Last week, with the kids back in school after an extended Veteran’s holiday, I planned a whole day of shopping at my favorite destination, the Streets at Southpoint in Durham. The desire to eliminate stress during the holiday season was a strong reason for making the 90 minute drive north but it was also a great excuse to catch up on some podcasts (check out Serial and Wait Wait Don’t Tell Me and enjoy the Carolina countryside. I was armed with coupons galore and a list of items to discover. I started at Macys, which was having a “Week before Thanksgiving” Sale. There were a lot of people already in this store—it opened at 7am—so I was pretty confident that I’d be able to find several items on my list.
Then, it was time to venture into the mall. It’s true, I do enjoy shopping at the mall, but there is one thing I absolutely can’t and it’s the dreaded “mall carts.” You know, the kioks that line the middle of the walkways and hawk things like hair extensions, Dead Sea lotions and remote-controlled helicopters. So, I’m pretty intentional about avoiding mall carts. And, when leaving Macys, if you exit on the second floor you avoid the carts altogether. Success!
Next up was Bath and Body Works, the store that keeps America smelling good. Again, it was time for a hard sales pitch with “buy 3 get 3 free”, “buy 2 get 1 free”, “4 for $20” and gift baskets including “$120 worth for only $55.” So, when I brought my items to the counter, I thoroughly confused the saleslady who didn’t understand why I didn’t want to buy an extra candle for $8.
Our dialogue went something like this…
“They’re on sale today; don’t you want to save some money?”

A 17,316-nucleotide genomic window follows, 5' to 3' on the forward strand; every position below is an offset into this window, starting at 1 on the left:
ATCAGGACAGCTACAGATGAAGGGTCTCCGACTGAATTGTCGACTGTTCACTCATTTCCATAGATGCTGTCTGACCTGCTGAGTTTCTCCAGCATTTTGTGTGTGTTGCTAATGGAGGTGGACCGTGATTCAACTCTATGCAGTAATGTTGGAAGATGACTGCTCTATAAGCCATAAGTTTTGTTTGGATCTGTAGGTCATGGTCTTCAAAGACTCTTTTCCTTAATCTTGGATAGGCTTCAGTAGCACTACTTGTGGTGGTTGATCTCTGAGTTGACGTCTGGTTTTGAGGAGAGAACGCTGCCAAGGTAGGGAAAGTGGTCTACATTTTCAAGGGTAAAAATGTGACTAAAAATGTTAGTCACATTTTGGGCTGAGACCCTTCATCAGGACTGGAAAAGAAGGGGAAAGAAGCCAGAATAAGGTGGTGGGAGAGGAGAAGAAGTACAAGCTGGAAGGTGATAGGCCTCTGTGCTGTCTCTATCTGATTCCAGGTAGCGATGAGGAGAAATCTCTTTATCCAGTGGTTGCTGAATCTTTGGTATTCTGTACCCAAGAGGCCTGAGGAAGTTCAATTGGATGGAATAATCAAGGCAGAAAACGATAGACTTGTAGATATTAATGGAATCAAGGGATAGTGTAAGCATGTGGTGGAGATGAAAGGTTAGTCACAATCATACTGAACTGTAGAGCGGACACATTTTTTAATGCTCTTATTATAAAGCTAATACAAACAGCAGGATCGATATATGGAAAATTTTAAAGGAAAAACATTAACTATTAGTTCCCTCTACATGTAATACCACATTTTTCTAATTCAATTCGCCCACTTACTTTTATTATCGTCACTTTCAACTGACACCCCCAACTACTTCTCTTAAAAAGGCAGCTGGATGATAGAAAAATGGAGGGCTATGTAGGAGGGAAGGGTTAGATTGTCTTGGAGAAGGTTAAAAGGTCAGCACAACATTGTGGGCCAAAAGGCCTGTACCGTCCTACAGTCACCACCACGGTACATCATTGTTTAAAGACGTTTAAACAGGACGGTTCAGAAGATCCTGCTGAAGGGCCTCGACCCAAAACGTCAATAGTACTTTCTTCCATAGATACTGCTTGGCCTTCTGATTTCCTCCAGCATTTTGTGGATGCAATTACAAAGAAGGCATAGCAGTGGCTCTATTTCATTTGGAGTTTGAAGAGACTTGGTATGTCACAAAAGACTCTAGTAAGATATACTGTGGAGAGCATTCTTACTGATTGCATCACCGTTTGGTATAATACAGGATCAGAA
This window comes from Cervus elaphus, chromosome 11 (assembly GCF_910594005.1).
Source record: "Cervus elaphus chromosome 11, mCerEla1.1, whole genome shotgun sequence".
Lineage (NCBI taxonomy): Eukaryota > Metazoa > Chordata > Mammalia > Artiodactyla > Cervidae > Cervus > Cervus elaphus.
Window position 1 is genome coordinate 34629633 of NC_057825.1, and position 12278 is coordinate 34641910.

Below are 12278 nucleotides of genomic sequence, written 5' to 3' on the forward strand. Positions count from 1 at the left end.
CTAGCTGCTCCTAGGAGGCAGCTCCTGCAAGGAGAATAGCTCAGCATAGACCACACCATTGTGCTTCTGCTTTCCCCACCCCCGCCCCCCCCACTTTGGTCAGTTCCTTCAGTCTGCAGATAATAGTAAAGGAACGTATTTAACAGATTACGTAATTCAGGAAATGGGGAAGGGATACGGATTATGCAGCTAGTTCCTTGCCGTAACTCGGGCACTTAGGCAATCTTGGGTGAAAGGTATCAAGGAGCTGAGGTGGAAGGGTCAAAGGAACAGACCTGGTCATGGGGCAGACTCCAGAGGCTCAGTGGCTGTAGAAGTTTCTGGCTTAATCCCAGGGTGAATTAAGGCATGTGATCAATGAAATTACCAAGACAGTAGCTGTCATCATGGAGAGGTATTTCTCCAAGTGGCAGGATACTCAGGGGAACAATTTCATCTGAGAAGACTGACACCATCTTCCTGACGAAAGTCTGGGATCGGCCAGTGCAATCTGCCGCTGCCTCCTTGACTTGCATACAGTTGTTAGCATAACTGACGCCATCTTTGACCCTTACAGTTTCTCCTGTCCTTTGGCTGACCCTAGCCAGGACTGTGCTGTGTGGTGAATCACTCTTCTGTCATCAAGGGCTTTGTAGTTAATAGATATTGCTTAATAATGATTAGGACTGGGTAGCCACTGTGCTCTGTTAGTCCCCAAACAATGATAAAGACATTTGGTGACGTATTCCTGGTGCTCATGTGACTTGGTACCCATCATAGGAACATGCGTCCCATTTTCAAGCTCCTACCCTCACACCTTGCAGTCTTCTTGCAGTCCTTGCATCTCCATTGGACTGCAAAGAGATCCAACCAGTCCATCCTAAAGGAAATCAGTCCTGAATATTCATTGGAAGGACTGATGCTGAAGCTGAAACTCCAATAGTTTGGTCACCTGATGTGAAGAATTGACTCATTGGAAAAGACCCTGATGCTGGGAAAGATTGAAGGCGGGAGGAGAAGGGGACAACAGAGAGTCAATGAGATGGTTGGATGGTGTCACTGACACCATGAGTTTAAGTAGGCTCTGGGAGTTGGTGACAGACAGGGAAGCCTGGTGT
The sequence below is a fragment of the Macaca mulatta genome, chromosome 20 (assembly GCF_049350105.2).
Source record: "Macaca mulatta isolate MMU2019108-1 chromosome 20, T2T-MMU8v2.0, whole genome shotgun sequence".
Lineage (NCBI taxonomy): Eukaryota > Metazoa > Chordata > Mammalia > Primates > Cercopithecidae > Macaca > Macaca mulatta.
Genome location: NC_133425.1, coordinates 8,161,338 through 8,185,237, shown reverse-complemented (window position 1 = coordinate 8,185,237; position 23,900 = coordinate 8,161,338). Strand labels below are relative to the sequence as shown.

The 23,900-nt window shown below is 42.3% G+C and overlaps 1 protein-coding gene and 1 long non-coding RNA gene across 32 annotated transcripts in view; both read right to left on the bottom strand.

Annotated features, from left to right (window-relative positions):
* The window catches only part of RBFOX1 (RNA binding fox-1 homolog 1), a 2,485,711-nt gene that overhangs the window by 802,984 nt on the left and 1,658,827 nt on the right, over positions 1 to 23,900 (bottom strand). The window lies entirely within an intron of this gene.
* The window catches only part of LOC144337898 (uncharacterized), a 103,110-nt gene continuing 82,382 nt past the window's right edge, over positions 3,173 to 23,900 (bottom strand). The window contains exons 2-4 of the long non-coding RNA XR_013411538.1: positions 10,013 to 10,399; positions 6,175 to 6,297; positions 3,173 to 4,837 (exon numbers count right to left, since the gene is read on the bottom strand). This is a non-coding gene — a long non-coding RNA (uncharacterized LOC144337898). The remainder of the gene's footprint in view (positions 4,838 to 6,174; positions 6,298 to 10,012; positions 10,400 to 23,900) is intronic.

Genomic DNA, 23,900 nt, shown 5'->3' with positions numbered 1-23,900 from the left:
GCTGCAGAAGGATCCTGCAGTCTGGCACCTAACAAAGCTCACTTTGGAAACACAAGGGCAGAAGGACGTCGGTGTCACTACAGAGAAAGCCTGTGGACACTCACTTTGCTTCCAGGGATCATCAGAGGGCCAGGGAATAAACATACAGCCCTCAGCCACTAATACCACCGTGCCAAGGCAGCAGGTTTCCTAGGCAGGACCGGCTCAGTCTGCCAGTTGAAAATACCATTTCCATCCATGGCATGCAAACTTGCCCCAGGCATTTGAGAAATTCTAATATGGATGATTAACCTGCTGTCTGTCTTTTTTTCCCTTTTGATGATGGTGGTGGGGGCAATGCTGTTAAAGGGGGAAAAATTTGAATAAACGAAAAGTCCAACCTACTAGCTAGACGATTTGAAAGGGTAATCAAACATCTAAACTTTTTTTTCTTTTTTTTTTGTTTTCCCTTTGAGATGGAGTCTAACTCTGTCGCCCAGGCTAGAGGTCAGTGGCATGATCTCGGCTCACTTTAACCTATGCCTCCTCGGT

When I told her I’d have to spend in order to save, she continued her sales pitch.
“You don’t understand. It’s a better value to spend $20 to get 2 candles rather than $12 for one.”
And, in typical Kristen fashion I replied…
“You may not understand this because you work here and you love candles. But I live in a very small house and one candle is all I need.”
She let it rest and rang me up for only one candle (plus 3 lotions and one Wallflower.)
I made my way to Pandora, the jewelry store, to score another item on my list. But, my emotional high from finding good deals at Macys was short lived upon my entry to Pandora. I believe the employees had just watched a video on how to sell because I heard, no less than 4 times, how important it was “to select a bead that has special meaning.” When I asked about a “Golden Gate Bridge” charm, which they didn’t have, the salesperson retorted, “What else did you do there that brought meaning to your life?” When I told her I was just trying to collect travel charms for a bracelet, she looked incredulous and offered me a selection sure to make someone’s bracelet “more meaningful.”
Upon exiting the store, I was feeling a bit dejected so I glanced over to the food court and spied a beacon of comfort…the Sees Candy Wagon with a lady as old as Mary See herself. Of course I stopped and bought a box of Assorted Nuts and Chews and since I appeared obviously in distress, the kind helper told me to enjoy as many free samples as I wanted. I politely took only 3.
After darting in and out of the top-level shops, it was time to make my way to the lower level. I scouted out the least obnoxious carts and made may bold move to simply walk confidently and try to ignore their entreaties. It was working pretty well, until the lotion guy stepped into my path.
“Can I ask you something?”
“No thank you. Not today. “
“No need to be rude. I’m just doing my job.”
(to myself, “Really? It’s you’re job to push lotion into my hands and then make me wash my hands in your little bowls of water as you tell me how much my skin needs to be replenished with a $40 cream?”)
Finally, it was time to wrap up my day. I had saved the best for last and it was only natural that I would find consolation in my favorite department store, Nordstroms. No pushy salespeople, no tacky toys being hawked at the entrance, plenty of quiet space to simply enjoy the finer things in life. I browsed through the accessories counters and settled on the perfect gift for someone special. As I admired the item in the soft light, the saleslady approached me and said, “That’s a lovely choice. Can I wrap that up for you?”